Schrade SCHF3 Extreme Survival Knife Review & Comparison to SCHF3N

Posted by Leighton Taylor on

We’ve already given Schrade’s SCHF3N Extreme Survival Knife our thumbs up. But what about the SCHF3? Is there even a difference? Let’s take a look at what this version has to offer and how well it holds up to its title “Extreme Survival Knife.”


Like the SCHF3N, the SCHF3 is a full tang, fixed blade knife. Both knives are also of the same size and weight. The SCHF3’s entire length is 12 inches with a 6.4-inch blade and a Micarta handle that’s 5.6 inches long. It’s a bit on the hefty side, weighing 1.37 lbs. Both blades are made from 7C17 High Carbon Stainless Steel with a clip point or Bowie design. So, what’s the difference? It’s in the edge of the blade. The SCHF3N is a straight edge while the SCHF3 is partially serrated.


So, we’ve already established that there’s only one difference between the two knives. And Schrade must be given points for offering two different configurations of a knife with these specs. After all, you can’t please everyone with just one knife. But before we get into discussing my view on that particular point, let’s first look at how some of the features of this knife rate.

I’ve always held the opinion that a survival knife should be full tang and a fixed blade. This is because it lends to the knife’s durability and strength. The type of material used to make the blade also adds to those characteristics. Now, I must admit that I have always preferred high carbon 1095 steel over all the others simply because I believe that it’s extremely tough and can take all the abuse you can think to put it through. Plus, this type of steel maintains an edge very well.

With that being said, 7C17 high carbon stainless steel is not something to sniff at. This material is also rock solid and has qualities of high carbon and stainless steel that I like – corrosion resistant and great edge retention. With a knife like this, you can be sure that batoning and chopping wood in damp or wet environments won’t affect its performance at all.

Like the SCHF3N, the length and weight of this knife are almost perfect. I’d prefer the knife to be a little bit shorter (around 10 inches) but… for its purpose (survival), the SCHF3 holds its own. It can perform demanding tasks such as batoning and chopping with ease. As for detailed work, I’d say it can still perform pretty well if you use the right edge.


Now on to the main point – the partially serrated edge. Personally, I don’t like partially serrated edges. I’m a straight edge kind of guy because it is overall more versatile. A knife with a serrated edge, even a partial one, gives you two clear disadvantages. First, a serrated edge isn’t that good for carving or batoning/chopping. Second, it’s much harder to sharpen.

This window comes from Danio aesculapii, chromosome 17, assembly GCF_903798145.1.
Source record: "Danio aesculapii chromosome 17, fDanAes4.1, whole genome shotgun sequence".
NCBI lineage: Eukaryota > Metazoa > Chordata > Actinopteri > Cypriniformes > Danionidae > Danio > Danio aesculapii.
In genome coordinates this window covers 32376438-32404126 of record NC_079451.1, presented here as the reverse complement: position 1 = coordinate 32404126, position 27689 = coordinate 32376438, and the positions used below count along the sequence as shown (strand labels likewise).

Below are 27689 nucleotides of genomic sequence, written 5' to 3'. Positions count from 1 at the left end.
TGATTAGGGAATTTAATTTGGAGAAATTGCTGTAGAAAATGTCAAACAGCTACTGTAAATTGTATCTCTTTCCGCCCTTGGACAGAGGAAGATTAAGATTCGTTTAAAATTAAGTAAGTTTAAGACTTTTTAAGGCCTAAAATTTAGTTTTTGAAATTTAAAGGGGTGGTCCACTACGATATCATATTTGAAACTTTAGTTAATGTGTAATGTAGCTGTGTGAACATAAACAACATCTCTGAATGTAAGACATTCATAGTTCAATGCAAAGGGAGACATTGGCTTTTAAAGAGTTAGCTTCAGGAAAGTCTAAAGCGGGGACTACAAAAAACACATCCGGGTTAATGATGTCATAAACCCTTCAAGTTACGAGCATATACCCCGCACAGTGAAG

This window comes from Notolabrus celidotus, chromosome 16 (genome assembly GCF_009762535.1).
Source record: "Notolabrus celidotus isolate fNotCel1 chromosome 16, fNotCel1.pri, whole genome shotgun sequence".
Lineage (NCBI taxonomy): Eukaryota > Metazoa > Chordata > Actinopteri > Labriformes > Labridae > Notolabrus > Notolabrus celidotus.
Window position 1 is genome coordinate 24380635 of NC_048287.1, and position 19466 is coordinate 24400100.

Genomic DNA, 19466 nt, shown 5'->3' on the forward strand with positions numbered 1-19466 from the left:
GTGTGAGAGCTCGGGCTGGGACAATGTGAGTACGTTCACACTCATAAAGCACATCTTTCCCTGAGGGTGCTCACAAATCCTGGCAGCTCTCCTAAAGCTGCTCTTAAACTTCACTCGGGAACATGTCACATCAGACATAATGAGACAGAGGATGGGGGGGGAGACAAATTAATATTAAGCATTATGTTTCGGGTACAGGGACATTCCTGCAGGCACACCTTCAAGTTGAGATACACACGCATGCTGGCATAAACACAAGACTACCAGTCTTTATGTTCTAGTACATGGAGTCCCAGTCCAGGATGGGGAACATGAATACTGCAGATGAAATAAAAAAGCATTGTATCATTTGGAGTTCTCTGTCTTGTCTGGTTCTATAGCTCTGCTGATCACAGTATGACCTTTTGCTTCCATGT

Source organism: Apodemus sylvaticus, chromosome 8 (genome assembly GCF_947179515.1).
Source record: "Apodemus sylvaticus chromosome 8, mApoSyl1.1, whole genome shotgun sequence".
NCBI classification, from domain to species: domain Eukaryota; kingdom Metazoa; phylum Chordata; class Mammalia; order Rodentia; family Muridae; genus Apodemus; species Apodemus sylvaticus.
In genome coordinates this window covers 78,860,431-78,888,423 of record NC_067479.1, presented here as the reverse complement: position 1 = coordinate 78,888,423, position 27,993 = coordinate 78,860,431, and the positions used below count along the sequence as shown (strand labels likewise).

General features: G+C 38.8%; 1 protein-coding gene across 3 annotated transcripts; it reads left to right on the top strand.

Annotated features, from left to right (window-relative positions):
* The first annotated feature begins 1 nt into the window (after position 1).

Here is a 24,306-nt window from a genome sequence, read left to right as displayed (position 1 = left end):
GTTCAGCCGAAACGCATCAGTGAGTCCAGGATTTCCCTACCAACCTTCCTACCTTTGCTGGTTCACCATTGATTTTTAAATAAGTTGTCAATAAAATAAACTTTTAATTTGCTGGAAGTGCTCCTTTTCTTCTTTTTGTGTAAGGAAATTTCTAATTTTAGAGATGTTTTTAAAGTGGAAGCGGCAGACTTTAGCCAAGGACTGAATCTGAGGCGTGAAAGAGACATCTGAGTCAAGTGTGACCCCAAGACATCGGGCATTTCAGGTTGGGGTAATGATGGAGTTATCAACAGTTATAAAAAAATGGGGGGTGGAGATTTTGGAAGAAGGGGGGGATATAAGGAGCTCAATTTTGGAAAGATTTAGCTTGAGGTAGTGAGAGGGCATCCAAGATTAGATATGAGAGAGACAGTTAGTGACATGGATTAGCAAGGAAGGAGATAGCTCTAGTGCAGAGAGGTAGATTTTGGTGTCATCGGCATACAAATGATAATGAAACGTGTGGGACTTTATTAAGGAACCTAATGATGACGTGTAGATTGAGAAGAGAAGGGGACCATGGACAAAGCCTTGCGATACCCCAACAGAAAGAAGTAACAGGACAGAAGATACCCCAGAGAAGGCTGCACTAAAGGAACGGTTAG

On the other hand, a partially serrated edge can be a tad more convenient because you get two types of edges for the price of one. You can do push cuts using your straight edge and slice through tough material like rope using your serrated edge. All that being said, I would have to admit that, after putting this knife through rugged use and tough conditions, it performed pretty well. And that’s all you really need for a survival knife.


Before move onto the sheath, I must say that the handle on the SCHF3 is very ergonomic. The deep finger grooves are just right, giving you a very solid and comfortable grip. There’s also jimping on the back of the knife which gives you extra leverage when you’re doing detailed work. The lanyard at the end of the handle is just added insurance in case it does slip.


As for the sheath, it’s a pretty good one especially at the price you’re paying. Multiple attachment points, adjustable Velcro straps, and a large front pouch for your sharpening stone, fire starter, and compass. Quite possibly the best thing about this sheath is that it can be used by left-handed or right-handed people. Just take out the plastic insert, turn it around, put it back in and you’ve got your left-handed sheath!


At this price, you definitely get a lot of bang for your buck. The SCHF3 is solid, tough, and looks really wicked. It has the perfect length and weight for performing demanding tasks. It feels really good in your hand. It can serve as both survival knife and combat knife. And the sheath ain’t bad. With the SCHF3, you definitely get more than what you pay for.

View Schrade's SCHF3 Extreme Survival Knife on Amazon!

Survival Knife Reviews Survival knives

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